History and Major Developments
– Milwaukee was incorporated on January 31, 1846.
– It was founded by Solomon Juneau, Byron Kilbourn, and George H. Walker.
– The name ‘Milwaukee’ is derived from the Potawatomi language, meaning ‘gathering place by the water.’
– Milwaukee’s history was influenced by German immigrants in the 19th century.
– The city has undergone several development projects, including the addition of the Wisconsin Center, American Family Field, and Fiserv Forum.
– French missionaries and traders were the first Europeans to pass through the Milwaukee area in the late 17th and 18th centuries.
– The first resident of European descent, Alexis Laframboise, settled a trading post in 1785.
– The Milwaukee River and surrounding lands were given various names by early explorers.
– The spelling of Milwaukee evolved over time, with ‘Milwaukie’ used on the eastern side until the 1880s.
– Milwaukee is the most populous city in Wisconsin and the county seat of Milwaukee County.
– It is the 31st-most populous city in the United States and the fifth-most populous city in the Midwest.
– Milwaukee is categorized as a Gamma minus city by the Globalization and World Cities Research Network.
– The city has a regional GDP of over $102 billion as of 2020.
– Major additions to the city include the Wisconsin Center, American Family Field, Fiserv Forum, and the Hop streetcar system.

Native American Peoples
– Various Native American tribes inhabited the Milwaukee area, including the Menominee, Fox, Mascouten, Sauk, Potawatomi, Ojibwe, and Ho-Chunk.
– These tribes had previously lived around Green Bay before migrating to Milwaukee.
– Native Americans in Milwaukee played a role in major European wars, such as the French and Indian War and the American Revolutionary War.
– They held a council in Milwaukee in 1812 and participated in the Battle of Fort Dearborn.
– After being attacked in the Black Hawk War, Native Americans signed the 1833 Treaty of Chicago.

European Immigration and Ethnic Communities
– High numbers of German immigrants arrived in Milwaukee during the 1840s and 1850s.
– Wisconsin received a significant number of German immigrants in three major waves.
– German immigration to the United States peaked in the 1880s.
– By 1900, 34% of Milwaukee’s population had German background.
– Polish immigrants came to Milwaukee due to poverty and political oppression.
– Milwaukee became one of the largest Polish settlements in the USA.
– Three distinct Polish communities evolved in Milwaukee.
– Polish population in Milwaukee County rose from 30,000 in 1890 to 100,000 by 1915.
– Milwaukee received immigrants from Lithuania, Italy, Ireland, France, Russia, Bohemia, and Sweden.
– Italian Americans and Irish Americans had significant populations in Milwaukee.
– Milwaukee had the largest percentage of foreign-born residents in the US in 1910.
– European descendants represented 99.7% of Milwaukee’s population in 1910.
– Milwaukee has a strong Greek Orthodox community and a notable Greek Orthodox church designed by Frank Lloyd Wright.
– Milwaukee hosts cultural celebrations and festivals for German, Polish, Italian, and Irish communities.
– Other ethnic communities in Milwaukee include Croatian, Serbian, Bosnian, African American, Mexican, and Hispanic communities.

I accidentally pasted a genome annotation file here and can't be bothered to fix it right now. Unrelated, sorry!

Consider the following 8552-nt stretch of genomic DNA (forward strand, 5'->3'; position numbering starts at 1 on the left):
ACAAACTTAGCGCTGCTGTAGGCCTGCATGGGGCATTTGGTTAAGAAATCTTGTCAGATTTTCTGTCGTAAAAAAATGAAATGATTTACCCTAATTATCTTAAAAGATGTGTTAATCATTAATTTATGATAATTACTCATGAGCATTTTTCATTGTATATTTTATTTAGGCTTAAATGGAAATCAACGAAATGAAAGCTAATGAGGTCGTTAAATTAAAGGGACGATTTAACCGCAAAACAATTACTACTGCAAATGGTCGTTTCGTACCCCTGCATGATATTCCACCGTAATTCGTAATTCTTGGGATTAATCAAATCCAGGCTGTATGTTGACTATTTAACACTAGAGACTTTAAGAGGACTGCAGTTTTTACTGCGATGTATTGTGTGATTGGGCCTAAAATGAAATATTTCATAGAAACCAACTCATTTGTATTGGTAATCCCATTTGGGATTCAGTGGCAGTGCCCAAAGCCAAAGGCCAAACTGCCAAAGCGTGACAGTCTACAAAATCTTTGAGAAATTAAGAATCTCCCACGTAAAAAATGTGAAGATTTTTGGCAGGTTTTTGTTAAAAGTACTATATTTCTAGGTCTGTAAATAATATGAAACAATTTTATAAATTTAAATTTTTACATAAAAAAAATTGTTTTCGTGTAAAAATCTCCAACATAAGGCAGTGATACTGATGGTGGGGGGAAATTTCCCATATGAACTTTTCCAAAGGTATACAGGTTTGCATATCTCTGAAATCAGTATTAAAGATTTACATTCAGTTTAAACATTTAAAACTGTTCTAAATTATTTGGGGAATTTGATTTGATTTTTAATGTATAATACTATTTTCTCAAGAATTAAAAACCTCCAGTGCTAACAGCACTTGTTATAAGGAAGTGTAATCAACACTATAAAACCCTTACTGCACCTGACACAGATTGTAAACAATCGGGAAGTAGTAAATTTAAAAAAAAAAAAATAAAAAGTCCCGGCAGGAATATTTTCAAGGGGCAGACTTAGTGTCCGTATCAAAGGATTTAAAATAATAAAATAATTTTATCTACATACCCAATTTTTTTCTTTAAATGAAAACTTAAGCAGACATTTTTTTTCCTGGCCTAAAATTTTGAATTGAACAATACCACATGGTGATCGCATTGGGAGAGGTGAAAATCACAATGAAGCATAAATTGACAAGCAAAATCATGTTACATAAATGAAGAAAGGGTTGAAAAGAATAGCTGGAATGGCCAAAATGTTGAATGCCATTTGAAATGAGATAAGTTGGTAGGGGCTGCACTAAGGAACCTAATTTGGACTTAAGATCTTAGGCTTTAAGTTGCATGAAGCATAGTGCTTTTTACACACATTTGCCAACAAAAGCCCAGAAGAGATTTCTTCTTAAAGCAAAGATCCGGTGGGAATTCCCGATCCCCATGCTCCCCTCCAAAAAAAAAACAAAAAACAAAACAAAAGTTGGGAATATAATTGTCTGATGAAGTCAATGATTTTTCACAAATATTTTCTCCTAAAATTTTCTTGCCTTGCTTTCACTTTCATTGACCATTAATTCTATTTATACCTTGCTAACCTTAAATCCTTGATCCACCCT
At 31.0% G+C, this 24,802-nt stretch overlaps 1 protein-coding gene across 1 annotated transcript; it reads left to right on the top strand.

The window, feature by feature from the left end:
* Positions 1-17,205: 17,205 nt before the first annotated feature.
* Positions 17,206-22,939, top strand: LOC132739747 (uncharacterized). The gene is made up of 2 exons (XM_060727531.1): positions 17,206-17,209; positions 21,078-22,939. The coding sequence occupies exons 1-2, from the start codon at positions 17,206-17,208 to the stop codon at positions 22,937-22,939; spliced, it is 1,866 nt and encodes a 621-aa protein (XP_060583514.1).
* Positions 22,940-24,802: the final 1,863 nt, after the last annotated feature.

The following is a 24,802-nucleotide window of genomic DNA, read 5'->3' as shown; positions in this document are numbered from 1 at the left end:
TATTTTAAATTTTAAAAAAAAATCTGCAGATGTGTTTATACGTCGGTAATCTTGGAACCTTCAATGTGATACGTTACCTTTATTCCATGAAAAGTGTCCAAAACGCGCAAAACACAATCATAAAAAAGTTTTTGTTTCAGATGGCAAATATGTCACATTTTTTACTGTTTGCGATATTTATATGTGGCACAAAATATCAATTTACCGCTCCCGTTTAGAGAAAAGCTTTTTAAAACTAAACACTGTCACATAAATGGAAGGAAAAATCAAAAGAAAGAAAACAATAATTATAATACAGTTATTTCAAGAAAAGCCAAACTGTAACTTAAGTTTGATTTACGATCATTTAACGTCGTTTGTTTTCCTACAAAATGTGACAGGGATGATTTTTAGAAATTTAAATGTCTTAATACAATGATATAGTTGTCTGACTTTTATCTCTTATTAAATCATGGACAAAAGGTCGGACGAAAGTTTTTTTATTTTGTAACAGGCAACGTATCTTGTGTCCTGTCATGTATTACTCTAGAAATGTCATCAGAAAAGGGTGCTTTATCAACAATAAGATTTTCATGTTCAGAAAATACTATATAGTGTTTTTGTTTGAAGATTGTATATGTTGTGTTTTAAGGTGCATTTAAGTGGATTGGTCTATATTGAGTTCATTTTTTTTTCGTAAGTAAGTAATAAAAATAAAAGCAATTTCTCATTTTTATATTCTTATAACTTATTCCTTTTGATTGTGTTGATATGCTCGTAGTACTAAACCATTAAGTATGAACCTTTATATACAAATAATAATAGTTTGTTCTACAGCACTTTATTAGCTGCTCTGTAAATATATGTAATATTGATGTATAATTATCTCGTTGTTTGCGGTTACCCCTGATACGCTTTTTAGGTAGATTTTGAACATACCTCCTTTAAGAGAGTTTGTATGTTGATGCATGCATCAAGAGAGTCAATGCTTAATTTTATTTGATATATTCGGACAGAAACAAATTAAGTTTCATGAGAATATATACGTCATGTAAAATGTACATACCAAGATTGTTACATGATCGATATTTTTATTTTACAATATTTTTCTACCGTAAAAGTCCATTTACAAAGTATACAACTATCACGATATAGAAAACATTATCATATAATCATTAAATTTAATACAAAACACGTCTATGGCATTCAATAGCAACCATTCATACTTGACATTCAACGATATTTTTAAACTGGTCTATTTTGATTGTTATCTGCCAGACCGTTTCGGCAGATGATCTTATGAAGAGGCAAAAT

Historic Neighborhoods and Geography
– Incorporation of Whitefish Bay, South Milwaukee, Wauwatosa, Cudahy, North Milwaukee, and East Milwaukee (Shorewood).
– Chicago gangster activity during the Prohibition era, with Al Capone owning a home in Brookfield.
– Severe segregation via redlining in the 1930s.
– Population decline and suburbanization in the late 1960s.
– Revitalization efforts in neighborhoods like the Historic Third Ward, Lincoln Village, East Side, Walkers Point, and Bay View.
– Milwaukee is located along the shores and bluffs of Lake Michigan.
– The city has a confluence of three rivers: Menomonee, Kinnickinnic, and Milwaukee.
– Steep bluffs along Lake Michigan and Kettle Moraine landscape southwest of Milwaukee.
– Milwaukee has a total area of 96.80 square miles, with 96.12 square miles being land and 0.68 square miles being water.
– The cityscape of Milwaukee includes numbered north-south streets and named east-west streets.
– Major highways in Milwaukee include Interstate 43, Interstate 94, and Interstate 894.
– Milwaukee has historic neighborhoods and landmarks such as the U.S. Bank Center.

Climate and Weather Patterns
– Milwaukee has a humid continental climate with rapidly changing weather.
– The city experiences cold, snowy winters and hot, humid summers.
– July is the warmest month with a mean temperature of 73.3°F (22.9°C).
– January is the coldest month with a mean temperature of 24.0°F (−4.4°C).
– The proximity to Lake Michigan creates a convection current known as the lake breeze.
– The lake breeze is most common between March and July and brings cooler temperatures inland.
– After sunset, the convection current reverses, and an offshore flow called land breeze occurs.
– Land breeze can bring warmer temperatures to the lakeshore during late evening.
– Milwaukee experiences the urban heat island effect, resulting in warmer overnight lows in downtown compared to suburban areas.
– Onshore winds from Lake Michigan increase daytime relative humidity levels in Milwaukee.
– Thunderstorms in the region can be dangerous, bringing hail, high winds, and occasionally tornadoes.
– Summer rainfall in the city is mainly brought by thunderstorms, while spring and fall have prolonged, lighter rain events.
– Milwaukee has temperature extremes, with hot days above 90°F (32°C) and cold nights below 0°F (−18°C).
– The highest recorded temperature was 105°F (41°C), and the lowestSources: